Project Main Details
2013-02-28 16:05:59 GMT 2013-03-05 14:00:00 (GMT -05:00) Eastern Time (US & Canada) Yes (click here to learn more about ) Closed 0 0 0 direct invitation(s) have been sent by the voice seeker resulting in 0 audition(s) and/or proposal(s) so far. Voice123 SmartCast is seeking 30 auditions and/or proposals for this project (approx.) Invitations sent by SmartCast have resulted in 0 audition(s) and/or proposal(s) so far.
• Audio files must be delivered via FTP/Dropbox/Google Drive/cloud
There are three stages to making and recalling a memory:
Encoding, Storage, and Retrieval of Information."
Most memories are created by visual, acoustic and semantic coding. A memory is only made if you are paying attention.
A memory is first perceived by the senses. The hippocampus receives this information and along with the frontal cortex determines whether the information is important enough to remember. The information is then saved in your sensory memory.
A memory can also be stored in your short-term or long-term memory. Long term memories are created with lots of repetition. The more you practice or remember something the stronger the connection gets.
Recalling a memory is usually done subconsciously, and is dependent on how effectively it was remembered.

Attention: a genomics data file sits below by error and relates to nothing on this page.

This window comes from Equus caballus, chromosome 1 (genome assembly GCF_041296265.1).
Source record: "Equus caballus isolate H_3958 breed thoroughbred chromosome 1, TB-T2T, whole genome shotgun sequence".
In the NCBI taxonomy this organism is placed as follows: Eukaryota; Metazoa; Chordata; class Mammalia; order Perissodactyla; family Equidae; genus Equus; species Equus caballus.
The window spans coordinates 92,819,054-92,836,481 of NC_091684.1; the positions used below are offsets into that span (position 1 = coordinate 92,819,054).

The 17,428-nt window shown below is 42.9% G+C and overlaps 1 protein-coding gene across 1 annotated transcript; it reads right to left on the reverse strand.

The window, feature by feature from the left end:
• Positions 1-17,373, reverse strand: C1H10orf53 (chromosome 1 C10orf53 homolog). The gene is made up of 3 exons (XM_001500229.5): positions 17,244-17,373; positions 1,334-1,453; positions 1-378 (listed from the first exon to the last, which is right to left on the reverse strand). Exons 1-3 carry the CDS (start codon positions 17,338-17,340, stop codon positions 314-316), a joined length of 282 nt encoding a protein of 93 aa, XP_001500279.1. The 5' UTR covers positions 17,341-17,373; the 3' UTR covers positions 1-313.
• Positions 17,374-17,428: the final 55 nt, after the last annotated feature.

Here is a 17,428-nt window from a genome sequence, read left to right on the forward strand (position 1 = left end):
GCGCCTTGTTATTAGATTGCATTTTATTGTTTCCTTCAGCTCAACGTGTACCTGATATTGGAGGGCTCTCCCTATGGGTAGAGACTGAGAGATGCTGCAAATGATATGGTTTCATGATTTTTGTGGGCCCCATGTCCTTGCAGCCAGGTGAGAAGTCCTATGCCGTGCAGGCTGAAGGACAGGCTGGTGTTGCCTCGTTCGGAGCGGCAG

Retrieval failure (or forgetting) is most often caused by distractions. Visuals - (Person puts down book for phone, music, television etc.) Memory loss can also be caused by disease, medication, trauma, aging, or intoxication.
The good news, is improving your memory is possible! Foods with complex carbohydrates, fiber, lean protein and healthy fats can help your brain functions.
For example wild salmon, Grass-fed beef, cacao beans, coffee, Quinoa, Greek yogurt, eggs w/omega-3 fatty acids.
It is important to get 8 hours of sleep every night to allow your brain to process information to your long-term memory bank, much like downloading temporary information to your hard drive for safekeeping. Many of these memories are saved during the rapid eye movement stages of sleep which occur in the last 1-2 hours of a full night of sleep.
Exercise - Along with regular physical activity, like walking or yoga, it is important to exercise the brain. Mental exercises include listening to music, reading, puzzles, and stimulating the senses.
If you want to improve your memory -
Drink in moderation
Exercise! Visualisation and association - attach images to words to make them easier to remember by linking the new with the familiar. When someone tells you their name, repeat it back to help long-term recall.
(“My name is Craig.” “Hi Craig, I’m Jessica.” “Nice to meet you, Jessica.”)
Pay attention - Eliminate distractions around you to improve your focus and long-term encoding. Mind Map - Use locations or sequencing to help you remember things as they occur. Repetition - The best way to remember something is to practice it over and over!
Script can also be found here: ********************
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